Social media has revolutionized the world in ways that were inconceivable decades ago. Regrettably, not always in a good way. It has allowed some people to perform deceptive acts that make them feel good one way or another. In this article, I will enumerate and explain three such acts.





Imagine that a recent tragedy has happened somewhere in the world. Maybe a natural disaster hit a city, or an attack happened that left a lot of people injured or worse. You look at your social media feed and it is awash with posts and memes of “Pray for ___.” and “I stand with ___.” Any decent human being would feel the strong urge to like and share such posts.


But that’s just the problem.


Thoughts, prayers, likes, and shares amount to nothing without the physical, real-world action to back them up. And to be clear, I am not questioning whether positive thoughts, intentions, and prayers have value. I am pointing out that people who do only these things and nothing more chose the actions that do not require them to get off their chairs. It is activism for slackers, hence the term slacktivism. An example of this is the millions of people who shared and liked the Kony 2012 video a few years back without doing any actual contribution beyond that.


A more malicious variation of slacktivism is what I call egotistical slacktivsm, which is what you get when you mix narcissism with laziness. In this case, people still commit the same lazy acts of liking and sharing, but out of a deep desire to be praised for doing so, not out of genuine sympathy for the victims. Forget about the victims of the tragedy. The only one who benefits is the ego of the slacktivist.





A lot of people think fake news on the Internet is a new thing. But really, fake news, or to be more general, hoaxes, have been around in the Internet for as long as the Internet. One of the most controversial and potentially devastating forms of hoaxes in the Internet is Cybermunching, properly known as Munchausen by Internet.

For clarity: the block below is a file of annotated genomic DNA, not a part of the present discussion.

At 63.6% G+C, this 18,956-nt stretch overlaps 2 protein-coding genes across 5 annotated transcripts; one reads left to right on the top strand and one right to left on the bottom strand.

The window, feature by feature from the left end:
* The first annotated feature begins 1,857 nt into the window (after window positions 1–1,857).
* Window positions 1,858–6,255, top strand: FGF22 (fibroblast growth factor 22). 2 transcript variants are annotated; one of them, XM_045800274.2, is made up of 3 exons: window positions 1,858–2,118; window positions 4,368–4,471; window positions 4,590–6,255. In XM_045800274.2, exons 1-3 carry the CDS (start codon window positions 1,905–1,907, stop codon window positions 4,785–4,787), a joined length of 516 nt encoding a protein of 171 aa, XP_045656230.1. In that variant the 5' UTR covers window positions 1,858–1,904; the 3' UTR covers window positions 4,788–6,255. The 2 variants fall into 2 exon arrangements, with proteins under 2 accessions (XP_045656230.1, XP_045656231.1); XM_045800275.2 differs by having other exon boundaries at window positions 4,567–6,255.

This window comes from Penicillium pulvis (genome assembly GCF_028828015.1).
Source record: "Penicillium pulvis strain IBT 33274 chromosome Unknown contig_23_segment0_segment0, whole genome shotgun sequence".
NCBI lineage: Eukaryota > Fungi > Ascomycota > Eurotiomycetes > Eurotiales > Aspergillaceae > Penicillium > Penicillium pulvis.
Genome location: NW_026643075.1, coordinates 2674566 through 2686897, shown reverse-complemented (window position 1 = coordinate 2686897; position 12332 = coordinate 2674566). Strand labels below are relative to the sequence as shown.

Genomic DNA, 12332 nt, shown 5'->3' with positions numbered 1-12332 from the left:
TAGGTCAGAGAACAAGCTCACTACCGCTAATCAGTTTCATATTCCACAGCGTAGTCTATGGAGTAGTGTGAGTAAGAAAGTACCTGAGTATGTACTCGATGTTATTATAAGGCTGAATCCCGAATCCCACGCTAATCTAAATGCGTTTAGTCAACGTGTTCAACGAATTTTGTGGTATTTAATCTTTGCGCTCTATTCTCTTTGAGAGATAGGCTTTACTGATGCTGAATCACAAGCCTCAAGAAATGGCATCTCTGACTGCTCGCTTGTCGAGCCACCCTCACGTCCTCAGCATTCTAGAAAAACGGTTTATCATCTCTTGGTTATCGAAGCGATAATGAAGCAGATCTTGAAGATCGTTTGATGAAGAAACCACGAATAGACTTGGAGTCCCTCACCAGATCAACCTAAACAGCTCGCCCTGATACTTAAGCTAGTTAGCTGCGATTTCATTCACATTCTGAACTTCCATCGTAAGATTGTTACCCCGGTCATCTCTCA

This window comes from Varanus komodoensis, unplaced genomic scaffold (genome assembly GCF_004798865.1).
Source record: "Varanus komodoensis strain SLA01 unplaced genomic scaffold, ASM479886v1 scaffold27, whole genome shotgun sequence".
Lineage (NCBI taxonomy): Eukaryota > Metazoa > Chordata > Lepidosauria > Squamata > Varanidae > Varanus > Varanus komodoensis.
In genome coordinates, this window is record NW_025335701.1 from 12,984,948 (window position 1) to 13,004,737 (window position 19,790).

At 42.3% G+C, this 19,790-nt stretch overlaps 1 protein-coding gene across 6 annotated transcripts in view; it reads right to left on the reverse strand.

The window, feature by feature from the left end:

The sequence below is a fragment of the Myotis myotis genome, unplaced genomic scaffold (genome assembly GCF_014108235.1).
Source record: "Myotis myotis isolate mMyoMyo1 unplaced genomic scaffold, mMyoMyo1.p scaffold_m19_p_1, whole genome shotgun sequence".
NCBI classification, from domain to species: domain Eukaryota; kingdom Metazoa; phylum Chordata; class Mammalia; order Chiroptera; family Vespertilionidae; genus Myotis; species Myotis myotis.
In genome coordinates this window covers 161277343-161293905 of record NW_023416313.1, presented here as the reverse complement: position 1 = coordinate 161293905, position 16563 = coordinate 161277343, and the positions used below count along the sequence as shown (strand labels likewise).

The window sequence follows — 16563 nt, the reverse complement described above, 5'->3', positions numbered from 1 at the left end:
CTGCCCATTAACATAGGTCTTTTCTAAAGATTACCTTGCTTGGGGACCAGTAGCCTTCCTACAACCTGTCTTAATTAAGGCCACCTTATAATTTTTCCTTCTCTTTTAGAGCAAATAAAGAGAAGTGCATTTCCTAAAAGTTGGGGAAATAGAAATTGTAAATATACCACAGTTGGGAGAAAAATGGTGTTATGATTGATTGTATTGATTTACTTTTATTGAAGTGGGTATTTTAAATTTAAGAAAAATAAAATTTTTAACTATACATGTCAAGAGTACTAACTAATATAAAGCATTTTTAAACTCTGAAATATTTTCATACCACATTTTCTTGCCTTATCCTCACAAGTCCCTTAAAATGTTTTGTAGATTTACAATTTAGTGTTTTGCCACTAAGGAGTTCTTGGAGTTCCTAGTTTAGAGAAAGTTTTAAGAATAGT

What happens is a person creates a fake persona online who is supposedly afflicted with a sickness. Using the fake persona, the person then constantly updates an online community about his/her illness in order to get sympathy he/she can’t get in the real world. The hoax can go on for days, months, weeks, maybe even years. And it can be done very well, considering how easy it is to get details online about any illness.


The fallout from these hoaxes, once unravelled, can shatter entire online communities, as was proven by the Kaycee Nicole incident from way back in 2001. Some feel that they can never trust anyone online again. The point—and problem—is that people fake something online to get real sympathy. It’s despicable in the real world, and doing it online doesn’t make it any less despicable.





Let me just say it. We live in a competitive world and we want to be praised for our achievements, hence, we post them online. Some people would praise us for it, others would condemn us for it. The latter would call it bragging.


But in the past few years, there are people who have tried to get praise for the achievements online without looking like they’re bragging. In other words, they pretend to be humble, but in the midst of their self-effacing stories, a not-so-subtle line or image about their achievement somehow made it in their post.


This is my opinion, but I’ll say it anyway: arrogance passing itself off as humility is even worse than actual arrogance. Because pretentiousness makes it worse.



Final Thoughts:


Deceptive acts are so much easier to do in social media. But when people already wisen up to liars, only two things can be said, both of which I can’t better say than in their original Filipino phrasing:


To the one falling for these acts: “Walang maloloko kung walang magpapaloko.”

To the one committing these acts: “Sino ang niloloko mo?”